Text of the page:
By Michael Russo
It was back to work for the Wild down at Parade Ice Garden this morning after most players attended a teammate’s Super Bowl gathering yesterday.
Jacques Lemaire put the team through an up-tempo, intense practice in which there were several heated battles along the wall. Stephane Veilleux, at one point, looked like he was going to pull a Ryan Hollweg on a few guys, but he refrained thank goodness.
Lemaire finally whistled practice dead after one shift in which poor Petteri Nummelin got hammered by Marian Gaborik, then got slew-footed by Todd Fedoruk.
Nummelin looked like he hurt his knee, although he seemed to shake it off.
This was clearly to get the team ready for Tuesday’s matchup against the best team in the NHL, Detroit. The Red Wings have won seven in a row (third winning streak this season of six or more games). They have 40 wins in 54 games. They are 27-4 in games decided by two or more goals. To put that in perspective, the Wild is 16-15 in such situations.
Think about that for a second. The Red Wings have lost four games this season by more than a goal. Think about that!!! I’ll pause for 10 seconds while you think about that.
Jacques also had defenders play with their sticks upside down today (in other words, holding the blade) in an attempt to try to promote the Wild skating with the Red Wings rather than hooking, etc.
Mark Parrish (head) practiced fully today. Then I watched him put his stick in a bag and nearly tip over. He clearly lost his balance, although he quipped it was a heavy stick.
I’m no doc, but after talking to him for a bit, he’s clearly foggy (sorry Parrish, but you are) from the Columbus game and I’d be shocked if he played tomorrow. To make matters worse, Parrish is on his way to see Dr. Nanne to get a new tooth from the Vancouver game a few weeks back.
Bad few weeks for Parrish.
Seems like this happens a lot to the Wild this season, but the NHL’s First Star of the Week is Pavel Datsyuk, who comes in tomorrow, and Second Star of the Week is Marty Turco, who comes in Thursday.
Lastly, I have been told by very good sources that General Manager Doug Risebrough has inquired about free-agent center Peter Forsberg. Like I mentioned last week, the Wild is interested, but it would be awfully tough to convince Forsberg to sign here.
Plus, according to two GM’s I’ve spoken to, anybody who signs Forsberg will probably have to sign him to a deal for next year, too, at around $5 million.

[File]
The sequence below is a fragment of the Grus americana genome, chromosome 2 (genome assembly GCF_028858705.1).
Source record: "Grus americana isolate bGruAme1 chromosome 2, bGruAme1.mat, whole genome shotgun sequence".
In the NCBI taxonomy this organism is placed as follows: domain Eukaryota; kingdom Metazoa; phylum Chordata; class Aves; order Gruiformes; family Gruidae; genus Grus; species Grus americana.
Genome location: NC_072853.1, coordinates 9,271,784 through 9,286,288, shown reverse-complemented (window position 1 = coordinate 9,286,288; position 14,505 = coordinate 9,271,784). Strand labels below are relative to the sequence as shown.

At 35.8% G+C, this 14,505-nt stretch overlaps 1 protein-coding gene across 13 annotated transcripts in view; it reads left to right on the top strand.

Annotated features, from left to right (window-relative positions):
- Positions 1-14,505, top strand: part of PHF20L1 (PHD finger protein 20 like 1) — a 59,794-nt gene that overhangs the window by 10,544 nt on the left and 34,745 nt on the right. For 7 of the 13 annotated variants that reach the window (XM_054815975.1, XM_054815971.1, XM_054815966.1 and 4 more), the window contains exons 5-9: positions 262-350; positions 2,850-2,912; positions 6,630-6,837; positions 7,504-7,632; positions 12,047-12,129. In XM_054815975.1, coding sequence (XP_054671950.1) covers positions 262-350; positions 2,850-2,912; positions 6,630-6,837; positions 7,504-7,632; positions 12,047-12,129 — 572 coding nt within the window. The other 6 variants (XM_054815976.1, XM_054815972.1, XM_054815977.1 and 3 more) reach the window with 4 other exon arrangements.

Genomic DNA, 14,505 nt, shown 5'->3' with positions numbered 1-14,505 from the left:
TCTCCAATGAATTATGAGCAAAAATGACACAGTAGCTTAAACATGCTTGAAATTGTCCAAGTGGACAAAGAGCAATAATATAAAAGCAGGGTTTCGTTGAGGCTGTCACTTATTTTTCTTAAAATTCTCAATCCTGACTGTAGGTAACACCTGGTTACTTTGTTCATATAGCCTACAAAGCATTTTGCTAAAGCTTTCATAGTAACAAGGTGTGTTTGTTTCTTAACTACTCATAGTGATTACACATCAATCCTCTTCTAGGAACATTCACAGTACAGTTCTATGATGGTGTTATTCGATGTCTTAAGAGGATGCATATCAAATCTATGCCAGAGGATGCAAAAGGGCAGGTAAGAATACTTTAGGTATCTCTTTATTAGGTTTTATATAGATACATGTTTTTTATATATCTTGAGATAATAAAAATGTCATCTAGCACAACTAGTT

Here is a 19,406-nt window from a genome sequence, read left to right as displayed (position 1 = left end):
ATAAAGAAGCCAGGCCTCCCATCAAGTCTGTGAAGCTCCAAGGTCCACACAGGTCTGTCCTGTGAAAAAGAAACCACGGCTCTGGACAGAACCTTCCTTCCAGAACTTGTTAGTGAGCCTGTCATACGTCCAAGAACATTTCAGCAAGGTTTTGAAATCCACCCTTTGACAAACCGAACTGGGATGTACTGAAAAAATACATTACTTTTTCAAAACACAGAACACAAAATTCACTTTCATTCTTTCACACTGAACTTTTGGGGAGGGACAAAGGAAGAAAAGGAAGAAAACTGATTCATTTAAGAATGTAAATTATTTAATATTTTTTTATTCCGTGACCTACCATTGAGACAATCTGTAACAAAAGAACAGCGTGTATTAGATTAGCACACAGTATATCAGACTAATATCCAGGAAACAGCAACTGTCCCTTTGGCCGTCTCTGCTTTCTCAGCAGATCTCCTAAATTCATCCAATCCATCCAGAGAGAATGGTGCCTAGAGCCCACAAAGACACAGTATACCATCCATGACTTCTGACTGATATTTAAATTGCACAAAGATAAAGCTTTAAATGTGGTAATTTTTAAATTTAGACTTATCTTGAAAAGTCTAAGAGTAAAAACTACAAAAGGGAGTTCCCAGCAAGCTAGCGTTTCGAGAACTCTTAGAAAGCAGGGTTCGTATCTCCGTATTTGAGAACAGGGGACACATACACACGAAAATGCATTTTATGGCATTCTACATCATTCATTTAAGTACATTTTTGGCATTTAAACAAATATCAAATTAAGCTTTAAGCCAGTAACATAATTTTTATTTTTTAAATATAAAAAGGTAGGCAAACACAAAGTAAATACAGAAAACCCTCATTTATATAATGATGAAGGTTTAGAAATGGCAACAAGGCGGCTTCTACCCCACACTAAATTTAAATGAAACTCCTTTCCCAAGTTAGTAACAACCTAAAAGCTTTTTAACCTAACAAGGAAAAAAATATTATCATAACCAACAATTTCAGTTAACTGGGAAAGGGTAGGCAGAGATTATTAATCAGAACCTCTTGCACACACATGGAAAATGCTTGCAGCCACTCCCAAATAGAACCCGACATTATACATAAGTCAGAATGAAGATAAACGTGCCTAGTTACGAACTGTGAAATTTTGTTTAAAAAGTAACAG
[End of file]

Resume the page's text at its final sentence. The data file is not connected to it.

And since Forsberg’s missed this season, is clearly injury-prone and — maybe most importantly — since the Wild has enough contract issues with Demitra, Rolston, Schultz, Bouchard and Gaborik, I don’t see Risebrough willing to sign up Forsberg for another year.
Risebrough wouldn’t comment on Forsberg this morning.
One other thing, Risebrough’s been scouting a bunch of high school games recently. He said there might not be “another place in the world” that’s producing better quality and quantity right now than the state of Minnesota.
He brought up Hopkins. He scouted them the other day and said they have an eighth-grader that might be the best on the team.
By the way, Risebrough’s scouted Minnetonka’s Jake Gardiner twice recently and clearly likes him a lot. The Wild will likely be eyeing him a bunch down the stretch because he’s ranked 22nd among North American skaters, and the way it’s going, the Wild will likely be drafting in the 20s in Ottawa at June’s Draft. And assistant GM Tommy Thompson’s told me he would really like to add some top defenseman prospects at the Draft.
Risebrough also scouted Roseau defenseman Aaron Ness the other day.
I’m doing a Demitra-Gaborik-Fedoruk story for tomorrow since they’re playing so well. Demitra was a pretty terrific interview today on the subject. Late Russo note: The story evolved into solely a Gaborik-Demitra story. I’ll probably lead my game notebook Tuesday for Wednesday on Fedoruk’s influence on the line.
By the way, notice Miami University (Ohio), led by Wild prospect Ryan Jones, is still Numero Uno in the nation?
Bloomington’s Peter Mueller named NHL Rookie of the Month for January.